We develop more cool stuff, the hand-me-downs are distributed further and further down the economic ladder, keeping us at the top. This is consequently why you will stumble across a fleet of discount rate F-16s sitting in warehouses in Zambia, with enough combined fire power to destroy the state of Rhode Island. So, as long as we can keep pumping out the technology, there will be buyers. I mentioned Steve Jobs in jest earlier, but in all seriousness, have a look at Apple stock these days. The system works, and guns will remain one of the most important exports in the American economy for quite a while.
As far as morals are concerned, I like to take a realist approach to the situation. If they were not holding M16s, they would be holding AK47’s, or whatever the Chinese equivalent is. Humanity was at war pretty much the minute we dropped out of the trees, and just because we sell awesome guns does not mean we perpetuate war. If anything, we keep everyone so worried about keeping up with what’s cool, that no one has anytime to actually invade anywhere. By selling guns, maybe we have actually become arbiters of peace? Quite the Catch 22. But then, when military involvement takes place, what isn’t?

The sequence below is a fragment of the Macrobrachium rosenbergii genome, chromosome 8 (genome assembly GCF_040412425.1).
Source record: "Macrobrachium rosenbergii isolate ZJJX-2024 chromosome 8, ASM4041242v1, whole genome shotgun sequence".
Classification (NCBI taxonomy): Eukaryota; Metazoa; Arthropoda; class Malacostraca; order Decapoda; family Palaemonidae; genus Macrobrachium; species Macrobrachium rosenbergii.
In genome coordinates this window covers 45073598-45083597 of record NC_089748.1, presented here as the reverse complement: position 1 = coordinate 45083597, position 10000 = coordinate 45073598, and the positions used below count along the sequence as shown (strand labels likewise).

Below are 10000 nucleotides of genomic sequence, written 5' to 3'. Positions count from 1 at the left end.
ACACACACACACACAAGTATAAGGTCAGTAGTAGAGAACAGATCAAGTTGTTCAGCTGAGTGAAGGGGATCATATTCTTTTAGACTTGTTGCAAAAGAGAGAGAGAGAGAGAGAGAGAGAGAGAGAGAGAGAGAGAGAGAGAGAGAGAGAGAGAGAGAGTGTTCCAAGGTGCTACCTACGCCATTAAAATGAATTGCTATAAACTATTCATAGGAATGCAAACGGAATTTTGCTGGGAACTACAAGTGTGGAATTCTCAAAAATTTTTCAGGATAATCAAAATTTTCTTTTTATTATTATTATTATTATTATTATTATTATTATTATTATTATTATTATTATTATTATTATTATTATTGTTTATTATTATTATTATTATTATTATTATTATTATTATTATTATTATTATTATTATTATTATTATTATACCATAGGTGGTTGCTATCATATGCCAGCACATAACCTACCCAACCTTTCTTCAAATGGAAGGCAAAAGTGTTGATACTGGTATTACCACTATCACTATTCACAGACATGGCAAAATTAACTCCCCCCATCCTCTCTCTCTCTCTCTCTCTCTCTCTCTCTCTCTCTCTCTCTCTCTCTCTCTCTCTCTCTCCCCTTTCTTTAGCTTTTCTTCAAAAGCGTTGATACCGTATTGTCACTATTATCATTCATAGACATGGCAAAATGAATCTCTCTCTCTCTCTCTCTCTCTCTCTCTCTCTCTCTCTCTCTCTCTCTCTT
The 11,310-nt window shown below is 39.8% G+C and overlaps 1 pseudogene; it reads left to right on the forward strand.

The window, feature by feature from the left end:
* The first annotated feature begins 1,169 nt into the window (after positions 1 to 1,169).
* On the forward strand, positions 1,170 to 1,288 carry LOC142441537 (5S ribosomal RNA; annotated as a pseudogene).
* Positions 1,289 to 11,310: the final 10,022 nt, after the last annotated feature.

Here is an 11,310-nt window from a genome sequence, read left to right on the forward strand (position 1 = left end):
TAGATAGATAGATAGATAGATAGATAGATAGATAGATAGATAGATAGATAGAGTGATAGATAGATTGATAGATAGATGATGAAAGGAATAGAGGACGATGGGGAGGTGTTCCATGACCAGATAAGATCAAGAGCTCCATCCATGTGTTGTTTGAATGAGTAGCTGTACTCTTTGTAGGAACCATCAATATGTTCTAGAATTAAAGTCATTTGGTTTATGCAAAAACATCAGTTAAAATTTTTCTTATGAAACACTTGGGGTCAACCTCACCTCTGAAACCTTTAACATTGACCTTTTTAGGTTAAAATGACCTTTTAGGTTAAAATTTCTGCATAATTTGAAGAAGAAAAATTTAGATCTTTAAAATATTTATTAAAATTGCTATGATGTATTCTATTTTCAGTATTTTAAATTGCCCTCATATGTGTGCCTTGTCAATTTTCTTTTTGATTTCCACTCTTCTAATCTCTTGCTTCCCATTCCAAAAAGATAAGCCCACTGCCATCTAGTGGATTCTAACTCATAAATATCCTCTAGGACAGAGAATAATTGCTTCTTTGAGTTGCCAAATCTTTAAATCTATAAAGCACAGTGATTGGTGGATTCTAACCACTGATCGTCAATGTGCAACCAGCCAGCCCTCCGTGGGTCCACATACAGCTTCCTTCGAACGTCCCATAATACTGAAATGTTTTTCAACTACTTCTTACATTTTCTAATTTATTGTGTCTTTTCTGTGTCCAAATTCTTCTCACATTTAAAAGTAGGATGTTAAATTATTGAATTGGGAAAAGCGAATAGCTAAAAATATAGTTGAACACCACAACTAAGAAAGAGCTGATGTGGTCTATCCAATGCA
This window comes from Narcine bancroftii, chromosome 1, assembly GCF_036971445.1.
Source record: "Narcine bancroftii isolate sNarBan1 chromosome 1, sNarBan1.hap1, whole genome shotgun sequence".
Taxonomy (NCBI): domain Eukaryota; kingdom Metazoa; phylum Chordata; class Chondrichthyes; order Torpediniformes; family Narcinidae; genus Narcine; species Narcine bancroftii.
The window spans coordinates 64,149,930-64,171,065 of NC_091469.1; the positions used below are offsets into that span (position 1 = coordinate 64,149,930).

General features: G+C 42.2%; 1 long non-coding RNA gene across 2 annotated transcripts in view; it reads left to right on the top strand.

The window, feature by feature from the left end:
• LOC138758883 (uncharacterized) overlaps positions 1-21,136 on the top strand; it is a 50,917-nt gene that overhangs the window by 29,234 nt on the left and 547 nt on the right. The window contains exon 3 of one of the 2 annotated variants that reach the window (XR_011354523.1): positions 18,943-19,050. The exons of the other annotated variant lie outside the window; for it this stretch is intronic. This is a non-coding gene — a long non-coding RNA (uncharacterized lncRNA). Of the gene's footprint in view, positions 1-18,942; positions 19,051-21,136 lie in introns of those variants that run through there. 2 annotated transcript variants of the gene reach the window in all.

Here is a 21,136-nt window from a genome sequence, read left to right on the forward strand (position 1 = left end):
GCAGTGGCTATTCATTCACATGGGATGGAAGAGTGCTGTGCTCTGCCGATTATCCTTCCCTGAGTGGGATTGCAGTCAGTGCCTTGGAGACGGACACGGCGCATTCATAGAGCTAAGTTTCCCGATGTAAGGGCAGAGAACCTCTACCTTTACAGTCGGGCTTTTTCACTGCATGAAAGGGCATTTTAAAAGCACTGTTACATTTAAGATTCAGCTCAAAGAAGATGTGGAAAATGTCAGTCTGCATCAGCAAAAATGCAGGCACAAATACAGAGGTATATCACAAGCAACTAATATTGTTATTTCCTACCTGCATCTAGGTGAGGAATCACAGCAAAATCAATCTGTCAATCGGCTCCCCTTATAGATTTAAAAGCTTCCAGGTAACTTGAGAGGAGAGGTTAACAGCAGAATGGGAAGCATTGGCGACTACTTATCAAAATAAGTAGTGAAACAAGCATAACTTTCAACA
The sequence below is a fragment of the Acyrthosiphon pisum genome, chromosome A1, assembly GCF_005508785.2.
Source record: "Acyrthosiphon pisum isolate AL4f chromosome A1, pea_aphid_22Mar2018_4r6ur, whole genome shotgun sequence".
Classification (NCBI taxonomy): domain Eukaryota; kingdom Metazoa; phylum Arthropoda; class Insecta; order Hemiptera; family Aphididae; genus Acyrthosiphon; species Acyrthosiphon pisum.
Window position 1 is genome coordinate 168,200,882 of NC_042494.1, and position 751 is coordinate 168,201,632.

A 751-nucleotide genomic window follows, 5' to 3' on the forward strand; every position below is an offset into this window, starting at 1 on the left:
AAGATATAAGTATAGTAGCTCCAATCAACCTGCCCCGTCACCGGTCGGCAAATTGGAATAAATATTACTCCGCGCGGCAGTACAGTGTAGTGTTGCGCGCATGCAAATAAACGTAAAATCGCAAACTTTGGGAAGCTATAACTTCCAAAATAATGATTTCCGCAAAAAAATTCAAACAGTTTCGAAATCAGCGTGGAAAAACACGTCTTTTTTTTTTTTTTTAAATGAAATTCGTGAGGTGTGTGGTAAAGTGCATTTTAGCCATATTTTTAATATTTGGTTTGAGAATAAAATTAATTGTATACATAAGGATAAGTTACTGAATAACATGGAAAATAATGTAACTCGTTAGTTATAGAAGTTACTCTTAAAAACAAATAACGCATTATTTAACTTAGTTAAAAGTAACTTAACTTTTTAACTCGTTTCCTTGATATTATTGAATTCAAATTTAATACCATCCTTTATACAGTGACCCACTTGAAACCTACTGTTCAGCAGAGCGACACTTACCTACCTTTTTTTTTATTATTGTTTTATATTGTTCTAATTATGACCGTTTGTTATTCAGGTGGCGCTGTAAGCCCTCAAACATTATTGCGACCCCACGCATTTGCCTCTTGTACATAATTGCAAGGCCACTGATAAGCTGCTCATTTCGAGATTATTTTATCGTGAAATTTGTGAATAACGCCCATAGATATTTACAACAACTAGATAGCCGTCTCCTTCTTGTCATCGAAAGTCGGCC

David Frederick Journal Staff
Recession and election aside, nothing can stop the arms trade. It is an ugly statistic, which has a body count that is only outnumbered by its spending costs. The times may have changed but the game is still very much the same. This includes supplying an ally (likely one that is at odds with a fellow enemy) with an armory to exterminate their problem. Last year alone, weapons sales tripled to a sky rocketing $66.3 billion, which was by the way of deals to our Persian Gulf allies.
We agreed to sell F-15 fighter jets valued at nearly $30 billion to the Royal Saudi Air Force. “This sale will send a strong message to countries in the region that the United States is committed to stability in the Gulf and the broader Middle East,” said Andrew J. Shapiro, the assistant secretary of state for political-military affairs. “It will enhance Saudi Arabia’s ability to deter and defend against external threats to its sovereignty.”
We cannot forget about the arms deal that the Obama administration was pushing for earlier in the year with Bahrain. A previous arms sale was suspended late last year after fierce opposition from human rights groups and members of Congress. But the White House decided to take advantage of a legal loophole to push forward a separate deal without congressional approval.